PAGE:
Article Authored by James Ashe, Partner-in-Charge, Advisory Services, Stephen Lassar, Tax & Business Services Partner and Daniel Roche, Advisory Services Manager, "Valuing Publicity Rights and Other Intangible Assets of Authors"
James Ashe, Stephen Lassar and Daniel Roche
The “Right of Publicity” is in the news again, this time in regards to the high-profile “image and likeness” asset of Michael Jackson. One of the issues at hand is the valuation of the Estate of Michael Jackson’s rights to the intellectual property related to Michael Jackson’s image and likeness. This issue of intangible value has developed over the years with respect to other well-known individuals such as Marilyn Monroe and Elvis Presley, where marketing rights to the decedants’ estates continue long after their passing.
As you can imagine, valuing such an asset can be a difficult endeavor, wrought with assumptions and speculation. While this article does not provide a solution to the issues facing the court in the Michael Jackson case, it does provide a look into publicity rights, along with a discussion of the landmark Estate of Virginia C. Andrews v. United States, 850 F. Supp. 1279 (E.D. Va 1994) (the Andrews case) and the methodologies utilized in the appraisal of the intangible assets that are typically seen in the estates of literary authors.
Right of Publicity
The right of publicity in the United States relates to each individual’s right to exploit his or her identity or identifiable aspects. Rights of publicity are not protected at the federal government level; rather, these rights are protected, to varying extents, by state statutes. For instance, New York state defines a violation of a “Right of Privacy” as:
A person, firm or corporation that uses for advertising purposes, or for the purposes of trade, the name, portrait or picture of any living person without having first obtained the written consent of such person, or if a minor of his or her parent or guardian, is guilty of a misdemeanor.
Currently, 47 states recognize rights of publicity (19 through statute and 28 through common law). Further, the IRS has recognized the existence of the right to publicity asset, specifically in the Andrews case, and the need to appraise this asset for estate tax purposes.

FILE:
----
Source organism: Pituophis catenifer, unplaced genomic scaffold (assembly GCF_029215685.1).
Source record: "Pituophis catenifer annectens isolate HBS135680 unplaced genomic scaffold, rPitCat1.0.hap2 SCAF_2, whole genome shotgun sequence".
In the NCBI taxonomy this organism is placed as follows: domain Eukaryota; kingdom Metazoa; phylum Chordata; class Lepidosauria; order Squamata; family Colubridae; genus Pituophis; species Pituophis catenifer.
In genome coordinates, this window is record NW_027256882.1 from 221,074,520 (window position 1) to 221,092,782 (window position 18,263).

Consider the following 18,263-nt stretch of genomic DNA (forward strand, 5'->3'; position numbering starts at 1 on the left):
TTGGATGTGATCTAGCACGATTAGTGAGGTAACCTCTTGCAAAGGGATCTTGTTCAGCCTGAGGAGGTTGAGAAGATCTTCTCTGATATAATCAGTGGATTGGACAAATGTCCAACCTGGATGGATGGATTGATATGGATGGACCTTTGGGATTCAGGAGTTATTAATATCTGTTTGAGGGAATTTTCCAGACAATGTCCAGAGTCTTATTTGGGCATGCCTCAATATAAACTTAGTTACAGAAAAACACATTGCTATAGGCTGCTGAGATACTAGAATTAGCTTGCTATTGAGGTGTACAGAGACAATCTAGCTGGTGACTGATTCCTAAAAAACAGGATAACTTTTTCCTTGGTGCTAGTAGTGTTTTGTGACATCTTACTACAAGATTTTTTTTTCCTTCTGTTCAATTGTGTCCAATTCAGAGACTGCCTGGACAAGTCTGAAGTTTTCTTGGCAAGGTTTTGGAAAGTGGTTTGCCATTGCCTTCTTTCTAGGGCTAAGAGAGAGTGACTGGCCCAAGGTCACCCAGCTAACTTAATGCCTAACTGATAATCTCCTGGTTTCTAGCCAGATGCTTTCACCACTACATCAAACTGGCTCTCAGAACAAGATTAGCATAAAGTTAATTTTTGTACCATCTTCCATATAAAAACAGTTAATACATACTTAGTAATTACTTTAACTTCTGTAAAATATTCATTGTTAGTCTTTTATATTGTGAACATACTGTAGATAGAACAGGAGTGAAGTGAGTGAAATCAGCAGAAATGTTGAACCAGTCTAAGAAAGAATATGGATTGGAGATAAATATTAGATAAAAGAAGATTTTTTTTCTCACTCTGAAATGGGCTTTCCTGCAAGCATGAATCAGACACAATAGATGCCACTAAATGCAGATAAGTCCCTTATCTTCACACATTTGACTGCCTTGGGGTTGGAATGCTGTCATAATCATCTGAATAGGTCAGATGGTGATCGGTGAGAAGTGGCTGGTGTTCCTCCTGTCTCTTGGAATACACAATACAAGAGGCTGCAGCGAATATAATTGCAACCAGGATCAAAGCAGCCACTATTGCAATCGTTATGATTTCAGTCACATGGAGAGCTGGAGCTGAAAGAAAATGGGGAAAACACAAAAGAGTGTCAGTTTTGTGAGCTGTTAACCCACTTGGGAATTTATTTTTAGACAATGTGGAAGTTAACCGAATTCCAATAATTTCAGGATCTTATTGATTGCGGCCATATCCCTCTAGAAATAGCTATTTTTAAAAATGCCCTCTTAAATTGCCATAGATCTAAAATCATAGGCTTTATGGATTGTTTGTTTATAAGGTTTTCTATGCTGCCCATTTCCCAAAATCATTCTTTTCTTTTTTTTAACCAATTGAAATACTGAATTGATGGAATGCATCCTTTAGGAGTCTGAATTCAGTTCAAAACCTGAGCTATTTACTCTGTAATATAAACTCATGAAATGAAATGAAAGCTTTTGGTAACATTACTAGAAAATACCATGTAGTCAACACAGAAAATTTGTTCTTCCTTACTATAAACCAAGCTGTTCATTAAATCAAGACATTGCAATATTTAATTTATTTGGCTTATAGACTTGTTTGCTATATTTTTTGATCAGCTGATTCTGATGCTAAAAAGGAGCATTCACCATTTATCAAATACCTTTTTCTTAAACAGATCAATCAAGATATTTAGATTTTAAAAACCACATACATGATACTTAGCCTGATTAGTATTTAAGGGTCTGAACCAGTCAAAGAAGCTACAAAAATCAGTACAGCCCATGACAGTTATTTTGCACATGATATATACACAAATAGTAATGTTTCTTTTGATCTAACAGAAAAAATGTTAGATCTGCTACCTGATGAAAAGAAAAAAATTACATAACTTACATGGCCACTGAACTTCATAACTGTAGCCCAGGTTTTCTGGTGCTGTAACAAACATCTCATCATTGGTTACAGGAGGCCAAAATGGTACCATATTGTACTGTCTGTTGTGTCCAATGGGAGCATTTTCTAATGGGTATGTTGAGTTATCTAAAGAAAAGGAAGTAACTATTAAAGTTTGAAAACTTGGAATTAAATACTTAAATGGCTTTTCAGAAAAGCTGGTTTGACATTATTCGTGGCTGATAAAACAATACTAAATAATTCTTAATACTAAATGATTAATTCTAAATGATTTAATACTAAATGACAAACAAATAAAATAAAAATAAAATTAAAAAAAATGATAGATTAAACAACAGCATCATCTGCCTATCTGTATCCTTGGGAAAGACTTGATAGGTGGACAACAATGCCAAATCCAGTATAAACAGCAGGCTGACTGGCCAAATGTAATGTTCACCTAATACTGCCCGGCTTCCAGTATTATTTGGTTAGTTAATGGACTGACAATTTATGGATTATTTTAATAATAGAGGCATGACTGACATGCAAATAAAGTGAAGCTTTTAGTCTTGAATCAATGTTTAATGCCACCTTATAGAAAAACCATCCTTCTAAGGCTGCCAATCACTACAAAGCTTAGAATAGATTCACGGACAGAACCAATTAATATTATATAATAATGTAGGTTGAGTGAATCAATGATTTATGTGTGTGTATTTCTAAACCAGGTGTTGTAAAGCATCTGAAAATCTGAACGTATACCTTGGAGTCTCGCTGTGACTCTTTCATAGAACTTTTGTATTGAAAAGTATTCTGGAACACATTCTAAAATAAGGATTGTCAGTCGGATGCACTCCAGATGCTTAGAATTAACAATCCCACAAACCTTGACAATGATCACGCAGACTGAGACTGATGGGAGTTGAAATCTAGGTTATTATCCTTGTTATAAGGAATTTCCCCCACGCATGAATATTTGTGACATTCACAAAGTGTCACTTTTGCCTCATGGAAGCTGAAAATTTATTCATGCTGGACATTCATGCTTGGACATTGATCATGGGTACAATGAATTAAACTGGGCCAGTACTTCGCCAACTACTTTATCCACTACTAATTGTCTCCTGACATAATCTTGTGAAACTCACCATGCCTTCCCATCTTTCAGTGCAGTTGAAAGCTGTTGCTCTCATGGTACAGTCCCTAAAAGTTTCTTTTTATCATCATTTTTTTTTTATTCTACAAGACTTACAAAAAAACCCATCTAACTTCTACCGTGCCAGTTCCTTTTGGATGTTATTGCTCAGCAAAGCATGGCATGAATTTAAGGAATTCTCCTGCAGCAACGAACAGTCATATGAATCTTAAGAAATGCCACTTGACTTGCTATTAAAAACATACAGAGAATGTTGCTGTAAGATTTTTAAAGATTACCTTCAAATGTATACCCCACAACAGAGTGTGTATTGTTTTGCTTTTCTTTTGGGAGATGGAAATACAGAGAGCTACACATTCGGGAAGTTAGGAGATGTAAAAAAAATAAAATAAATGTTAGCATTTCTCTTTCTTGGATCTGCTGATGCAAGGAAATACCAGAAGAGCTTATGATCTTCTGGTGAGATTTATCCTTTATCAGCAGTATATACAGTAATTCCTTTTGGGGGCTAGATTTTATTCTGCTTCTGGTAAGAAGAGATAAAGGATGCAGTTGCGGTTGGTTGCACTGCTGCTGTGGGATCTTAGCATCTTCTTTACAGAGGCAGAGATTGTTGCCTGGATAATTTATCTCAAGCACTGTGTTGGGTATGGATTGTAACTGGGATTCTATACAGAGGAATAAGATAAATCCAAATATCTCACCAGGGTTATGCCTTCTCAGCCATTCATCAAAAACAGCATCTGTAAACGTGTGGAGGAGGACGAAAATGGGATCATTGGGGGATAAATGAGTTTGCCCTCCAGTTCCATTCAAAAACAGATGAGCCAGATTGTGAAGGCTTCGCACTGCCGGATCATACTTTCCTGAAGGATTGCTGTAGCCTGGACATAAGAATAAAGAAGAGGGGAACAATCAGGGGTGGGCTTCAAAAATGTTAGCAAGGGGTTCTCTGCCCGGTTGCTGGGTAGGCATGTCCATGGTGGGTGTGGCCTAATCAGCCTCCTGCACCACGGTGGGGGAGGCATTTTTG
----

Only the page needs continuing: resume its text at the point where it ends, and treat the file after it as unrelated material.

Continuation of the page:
‘Estate of Michael Jackson’
In Estate of Michael Jackson v. Commissioner of Internal Revenue (the Jackson case) the value of Michael Jackson’s image and likeness is one of the hotly contested issues, as there was a significant difference between the estate’s valuation and IRS valuation of this asset. The estate placed a value of $2,105 on the image and likeness asset; the IRS valued the same asset at approximately $434,264,000! In fact, the difference in the overall value of the Jackson estate between that calculated by the estate and that by the IRS is so large that the IRS is seeking to impose a substantial understatement penalty allowed under the Internal Revenue Code.
There is an obvious lack of comparable assets to Mr. Jackson’s image and likeness to utilize as a valuation metric, which makes the appraisal of this asset very difficult. While there is evidence of a famous person’s image and likeness generating income post-mortem (Elvis Presley, Marilyn Monroe), it begs the question of how to project the extent and value of the earnings stream related to this asset. We would think that this issue would be one of the major issues in the Jackson case.